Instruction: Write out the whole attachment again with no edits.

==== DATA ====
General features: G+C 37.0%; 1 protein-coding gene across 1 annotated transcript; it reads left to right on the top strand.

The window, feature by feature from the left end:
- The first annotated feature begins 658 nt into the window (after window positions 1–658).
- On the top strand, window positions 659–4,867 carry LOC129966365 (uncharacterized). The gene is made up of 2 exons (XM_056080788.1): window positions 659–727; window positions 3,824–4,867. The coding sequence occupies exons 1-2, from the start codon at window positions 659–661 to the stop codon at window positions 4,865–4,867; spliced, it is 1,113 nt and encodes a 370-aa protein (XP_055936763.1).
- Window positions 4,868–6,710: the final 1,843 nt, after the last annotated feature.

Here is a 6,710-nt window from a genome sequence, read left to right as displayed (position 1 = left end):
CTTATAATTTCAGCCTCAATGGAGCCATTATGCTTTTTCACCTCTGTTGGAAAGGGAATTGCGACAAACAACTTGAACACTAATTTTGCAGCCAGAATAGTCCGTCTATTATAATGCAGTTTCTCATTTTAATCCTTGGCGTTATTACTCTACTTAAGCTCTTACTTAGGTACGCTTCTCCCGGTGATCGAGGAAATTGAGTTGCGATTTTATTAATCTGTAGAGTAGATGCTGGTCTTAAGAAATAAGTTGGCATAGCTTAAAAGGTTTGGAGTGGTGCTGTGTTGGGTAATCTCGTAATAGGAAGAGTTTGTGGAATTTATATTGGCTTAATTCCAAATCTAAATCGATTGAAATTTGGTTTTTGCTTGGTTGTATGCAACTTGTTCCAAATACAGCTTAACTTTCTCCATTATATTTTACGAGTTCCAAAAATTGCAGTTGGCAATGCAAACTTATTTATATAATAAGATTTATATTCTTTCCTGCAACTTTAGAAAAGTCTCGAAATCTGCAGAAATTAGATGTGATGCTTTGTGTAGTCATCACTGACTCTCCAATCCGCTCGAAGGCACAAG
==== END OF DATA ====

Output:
General features: G+C 37.0%; 1 protein-coding gene across 1 annotated transcript; it reads left to right on the top strand.

The window, feature by feature from the left end:
- The first annotated feature begins 658 nt into the window (after window positions 1–658).
- On the top strand, window positions 659–4,867 carry LOC129966365 (uncharacterized). The gene is made up of 2 exons (XM_056080788.1): window positions 659–727; window positions 3,824–4,867. The coding sequence occupies exons 1-2, from the start codon at window positions 659–661 to the stop codon at window positions 4,865–4,867; spliced, it is 1,113 nt and encodes a 370-aa protein (XP_055936763.1).
- Window positions 4,868–6,710: the final 1,843 nt, after the last annotated feature.

Here is a 6,710-nt window from a genome sequence, read left to right as displayed (position 1 = left end):
CTTATAATTTCAGCCTCAATGGAGCCATTATGCTTTTTCACCTCTGTTGGAAAGGGAATTGCGACAAACAACTTGAACACTAATTTTGCAGCCAGAATAGTCCGTCTATTATAATGCAGTTTCTCATTTTAATCCTTGGCGTTATTACTCTACTTAAGCTCTTACTTAGGTACGCTTCTCCCGGTGATCGAGGAAATTGAGTTGCGATTTTATTAATCTGTAGAGTAGATGCTGGTCTTAAGAAATAAGTTGGCATAGCTTAAAAGGTTTGGAGTGGTGCTGTGTTGGGTAATCTCGTAATAGGAAGAGTTTGTGGAATTTATATTGGCTTAATTCCAAATCTAAATCGATTGAAATTTGGTTTTTGCTTGGTTGTATGCAACTTGTTCCAAATACAGCTTAACTTTCTCCATTATATTTTACGAGTTCCAAAAATTGCAGTTGGCAATGCAAACTTATTTATATAATAAGATTTATATTCTTTCCTGCAACTTTAGAAAAGTCTCGAAATCTGCAGAAATTAGATGTGATGCTTTGTGTAGTCATCACTGACTCTCCAATCCGCTCGAAGGCACAAG